Why is Change So Hard? Be Patient & Trust the Process
“Change takes time, and when it happens… it feels like magic!” ~ Maria Connolly
Sometimes, when I’m coaching a client, it seems like nothing changes. Or if some change happens it doesn’t seem lasting. Why is change so hard and takes so long? Often this is because there are individual patterns that are in the way of lasting change. They are deeply ingrained and insidious.
There’s a war going on inside…the client’s good faith and best intentions are competing with long-held, adaptive and limiting beliefs and behaviors. This war can be won by systematically developing practices that change who you are at your core. These strong core values provide the support and structure for real change. But this does take time. If someone is promising overnight success, they’re not talking about real change.
Take for example what just happened with one of my clients…
Karen (not her real name), a successful entrepreneur I worked with a few years ago, called me recently to let me know that ”Maria, I’m finally getting the results I was after when we were working together!” She was thrilled, re-inspired and a bit taken back.
Three years ago, when we began the coaching journey together, Karen was motivated and hopeful. After a few months of struggling to make the changes she wanted to make, she became disillusioned and discouraged. Even though she was starting to develop a different, better, kinder relationship with herself, the rewards were not coming fast enough. She lamented, “Why is change so hard? Why does it have to take so long?”
You can’t rush transformation. You plant a seed and there’s a set process — the seed grows to become a plant that flowers or produces fruit. You can water it, fertilize it, pull weeds to keep down the competition, but you can’t speed up the process.
And when a butterfly lays her eggs, you know it’s going to take time for the life in that egg to go through its many stages of transformation until it reaches its beautiful butterfly state. Pasting plastic wings on a caterpillar isn’t going to make it! It has to be the real deal.
Even as a toddler, you had the body wisdom to keep working with the process. Stand up, fall down. Get back up. Balance. Take a step. Fall down. Get back up. Grab onto your support. Take a step… until the day you finally walked.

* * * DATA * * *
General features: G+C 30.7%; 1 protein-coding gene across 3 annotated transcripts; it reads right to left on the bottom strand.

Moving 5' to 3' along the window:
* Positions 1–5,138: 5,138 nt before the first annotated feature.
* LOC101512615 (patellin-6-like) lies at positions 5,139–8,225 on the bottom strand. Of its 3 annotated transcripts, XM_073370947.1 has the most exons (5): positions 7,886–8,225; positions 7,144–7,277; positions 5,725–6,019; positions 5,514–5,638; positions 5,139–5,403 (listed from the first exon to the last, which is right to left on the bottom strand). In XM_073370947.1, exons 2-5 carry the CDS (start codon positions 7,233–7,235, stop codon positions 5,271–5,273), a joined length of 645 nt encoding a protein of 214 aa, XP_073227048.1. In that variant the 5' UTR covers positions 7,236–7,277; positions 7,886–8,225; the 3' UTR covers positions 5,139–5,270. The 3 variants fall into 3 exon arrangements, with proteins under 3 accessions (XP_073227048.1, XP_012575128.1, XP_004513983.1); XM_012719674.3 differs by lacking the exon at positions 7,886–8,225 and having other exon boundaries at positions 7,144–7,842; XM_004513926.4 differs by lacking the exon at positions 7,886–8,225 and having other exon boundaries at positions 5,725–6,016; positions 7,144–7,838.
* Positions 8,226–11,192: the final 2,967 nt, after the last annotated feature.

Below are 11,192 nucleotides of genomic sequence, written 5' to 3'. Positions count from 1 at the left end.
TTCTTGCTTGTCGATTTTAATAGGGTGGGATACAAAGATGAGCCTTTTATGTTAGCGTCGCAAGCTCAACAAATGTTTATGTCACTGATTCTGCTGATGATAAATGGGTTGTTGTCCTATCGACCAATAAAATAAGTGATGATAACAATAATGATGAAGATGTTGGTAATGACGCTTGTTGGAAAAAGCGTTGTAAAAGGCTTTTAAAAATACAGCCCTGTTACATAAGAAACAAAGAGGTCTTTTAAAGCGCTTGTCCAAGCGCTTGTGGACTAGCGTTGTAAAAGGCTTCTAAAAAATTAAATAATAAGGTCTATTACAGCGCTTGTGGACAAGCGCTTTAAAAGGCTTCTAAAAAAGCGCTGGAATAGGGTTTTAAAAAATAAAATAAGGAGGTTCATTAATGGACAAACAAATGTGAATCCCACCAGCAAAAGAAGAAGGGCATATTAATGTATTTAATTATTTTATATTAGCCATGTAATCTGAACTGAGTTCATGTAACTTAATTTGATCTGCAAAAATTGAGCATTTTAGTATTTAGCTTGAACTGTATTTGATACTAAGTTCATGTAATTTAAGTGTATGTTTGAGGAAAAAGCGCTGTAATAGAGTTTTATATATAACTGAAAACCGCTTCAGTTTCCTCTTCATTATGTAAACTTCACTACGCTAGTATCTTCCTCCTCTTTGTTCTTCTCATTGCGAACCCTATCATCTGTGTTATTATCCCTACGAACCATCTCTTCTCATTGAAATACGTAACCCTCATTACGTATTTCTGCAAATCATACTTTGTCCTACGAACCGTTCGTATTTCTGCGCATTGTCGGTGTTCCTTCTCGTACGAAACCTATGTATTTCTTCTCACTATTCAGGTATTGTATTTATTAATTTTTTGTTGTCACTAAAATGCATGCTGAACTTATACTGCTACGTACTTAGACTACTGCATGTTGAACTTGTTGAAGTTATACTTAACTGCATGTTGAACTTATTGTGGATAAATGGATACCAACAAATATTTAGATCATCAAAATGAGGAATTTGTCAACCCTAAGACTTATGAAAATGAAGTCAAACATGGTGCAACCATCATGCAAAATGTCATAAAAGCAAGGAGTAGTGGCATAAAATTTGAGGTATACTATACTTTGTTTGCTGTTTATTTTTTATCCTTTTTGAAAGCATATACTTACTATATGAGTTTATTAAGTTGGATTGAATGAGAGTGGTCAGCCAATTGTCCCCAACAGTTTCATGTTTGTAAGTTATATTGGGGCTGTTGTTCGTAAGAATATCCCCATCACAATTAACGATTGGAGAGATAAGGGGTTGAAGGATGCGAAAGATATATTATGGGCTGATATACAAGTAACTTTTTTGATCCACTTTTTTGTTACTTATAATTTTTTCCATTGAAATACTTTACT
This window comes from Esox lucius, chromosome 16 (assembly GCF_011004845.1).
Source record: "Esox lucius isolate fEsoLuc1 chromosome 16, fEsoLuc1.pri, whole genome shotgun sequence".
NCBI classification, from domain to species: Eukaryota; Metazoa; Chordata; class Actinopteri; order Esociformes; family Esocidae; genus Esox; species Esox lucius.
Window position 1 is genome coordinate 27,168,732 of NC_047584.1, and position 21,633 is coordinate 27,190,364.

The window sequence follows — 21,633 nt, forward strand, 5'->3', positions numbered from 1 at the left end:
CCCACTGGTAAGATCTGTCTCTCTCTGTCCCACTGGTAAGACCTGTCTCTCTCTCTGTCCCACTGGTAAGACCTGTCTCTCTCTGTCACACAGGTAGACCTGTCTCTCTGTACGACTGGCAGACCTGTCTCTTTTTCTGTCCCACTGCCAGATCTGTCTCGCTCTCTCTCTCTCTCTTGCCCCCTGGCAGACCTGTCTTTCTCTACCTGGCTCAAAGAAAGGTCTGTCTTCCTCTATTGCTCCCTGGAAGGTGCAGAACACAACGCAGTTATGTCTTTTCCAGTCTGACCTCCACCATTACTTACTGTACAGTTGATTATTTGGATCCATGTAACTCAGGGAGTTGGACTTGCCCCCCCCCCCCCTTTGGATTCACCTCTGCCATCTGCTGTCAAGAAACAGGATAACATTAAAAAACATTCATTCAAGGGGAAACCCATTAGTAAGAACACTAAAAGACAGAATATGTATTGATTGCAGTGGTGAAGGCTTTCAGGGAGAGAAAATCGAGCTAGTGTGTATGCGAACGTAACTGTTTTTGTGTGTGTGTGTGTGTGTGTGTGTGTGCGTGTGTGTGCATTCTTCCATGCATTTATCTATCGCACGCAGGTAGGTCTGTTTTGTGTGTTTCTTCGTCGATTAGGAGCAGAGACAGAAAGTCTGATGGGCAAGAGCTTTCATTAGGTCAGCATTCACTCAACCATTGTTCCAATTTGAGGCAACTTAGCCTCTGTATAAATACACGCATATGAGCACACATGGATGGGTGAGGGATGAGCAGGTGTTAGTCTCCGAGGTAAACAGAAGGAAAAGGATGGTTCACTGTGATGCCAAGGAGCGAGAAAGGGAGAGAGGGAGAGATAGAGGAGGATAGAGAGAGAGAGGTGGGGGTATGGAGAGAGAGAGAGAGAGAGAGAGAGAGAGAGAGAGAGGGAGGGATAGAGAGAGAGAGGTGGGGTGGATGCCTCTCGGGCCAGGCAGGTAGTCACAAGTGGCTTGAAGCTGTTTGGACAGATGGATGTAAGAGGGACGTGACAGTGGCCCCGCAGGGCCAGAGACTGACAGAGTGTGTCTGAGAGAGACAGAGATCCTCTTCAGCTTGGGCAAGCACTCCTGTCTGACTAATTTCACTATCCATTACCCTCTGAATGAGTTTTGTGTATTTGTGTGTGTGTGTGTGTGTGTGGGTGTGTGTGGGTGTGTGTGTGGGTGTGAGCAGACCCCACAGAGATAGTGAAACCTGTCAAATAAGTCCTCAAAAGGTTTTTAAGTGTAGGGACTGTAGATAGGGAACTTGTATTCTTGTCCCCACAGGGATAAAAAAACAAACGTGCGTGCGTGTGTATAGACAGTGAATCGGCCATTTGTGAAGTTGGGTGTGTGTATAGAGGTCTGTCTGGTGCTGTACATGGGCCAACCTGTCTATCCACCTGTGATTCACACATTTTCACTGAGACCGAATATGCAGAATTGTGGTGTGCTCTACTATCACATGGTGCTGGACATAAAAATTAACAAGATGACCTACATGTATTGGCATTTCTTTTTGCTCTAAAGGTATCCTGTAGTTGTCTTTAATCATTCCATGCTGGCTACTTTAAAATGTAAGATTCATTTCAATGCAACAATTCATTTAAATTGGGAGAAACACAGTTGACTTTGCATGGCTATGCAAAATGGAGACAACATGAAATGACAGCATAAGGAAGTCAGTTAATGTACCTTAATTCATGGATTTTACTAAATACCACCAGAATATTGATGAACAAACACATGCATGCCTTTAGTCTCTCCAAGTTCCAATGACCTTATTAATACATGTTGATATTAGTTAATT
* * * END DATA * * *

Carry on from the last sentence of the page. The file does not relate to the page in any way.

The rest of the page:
“Rather than focusing on why change is so hard or why change takes so long, I invite you to focus on how you can enjoy the process. Because if you enjoy it, you’ll stick with it.”
~ Maria Connolly
Transformation takes time. It also takes courage, renewed motivation, and focus. It demands consistency — putting one foot in front of the other, doing the practice even when you don’t want to, pushing through the hard places, accepting plateaus and setbacks, and getting up again and again.
As Richard Strozzi-Heckler reminds us: “The path of the Warrior is lifelong, and mastery is often simply staying on the path.”
The good news is that Karen did stay on the path and all of a sudden, like magic (years of relentless work looks like magic to the untrained eye), she finds herself in a different life, doing the things she wanted to do.
Would you like to know what Karen was working on all those years? Here are the three fundamental steps that she’s using to bring real and lasting change:
- Awareness: we need to become aware of what we are doing now that is producing undesirable results. Often, this involves becoming more mindful – paying attention, without judging. And this requires a good dose of self-compassion and a bit of humor.
- Interference: once we know what we’re doing that creates the problem, we need to run interference — we need to disrupt the old pattern. This is often challenging because as I mentioned before, we have developed some of our patterns out of survival and they are deeply ingrained.
- Practice: then we must practice and practice often, and practice even when and especially when we don’t want to. We need to make it what we do.
Let this wisdom from Maya Angelou soak in, “Stepping onto a brand-new path is difficult, but not more difficult than remaining in a situation, which is not nurturing to the whole woman.”
As a coach, do you struggle with supporting your clients long-term, while they battle this inner war? Do you still feel this internal war yourself? I’d love to be in your corner, giving you strategies that keep you getting up and taking your next step. If that appeals to you, why not take advantage of my free 30-minute consultation and see if my coaching partnership is what you’re looking for?
Thank you for the photo Nikola Jovanovic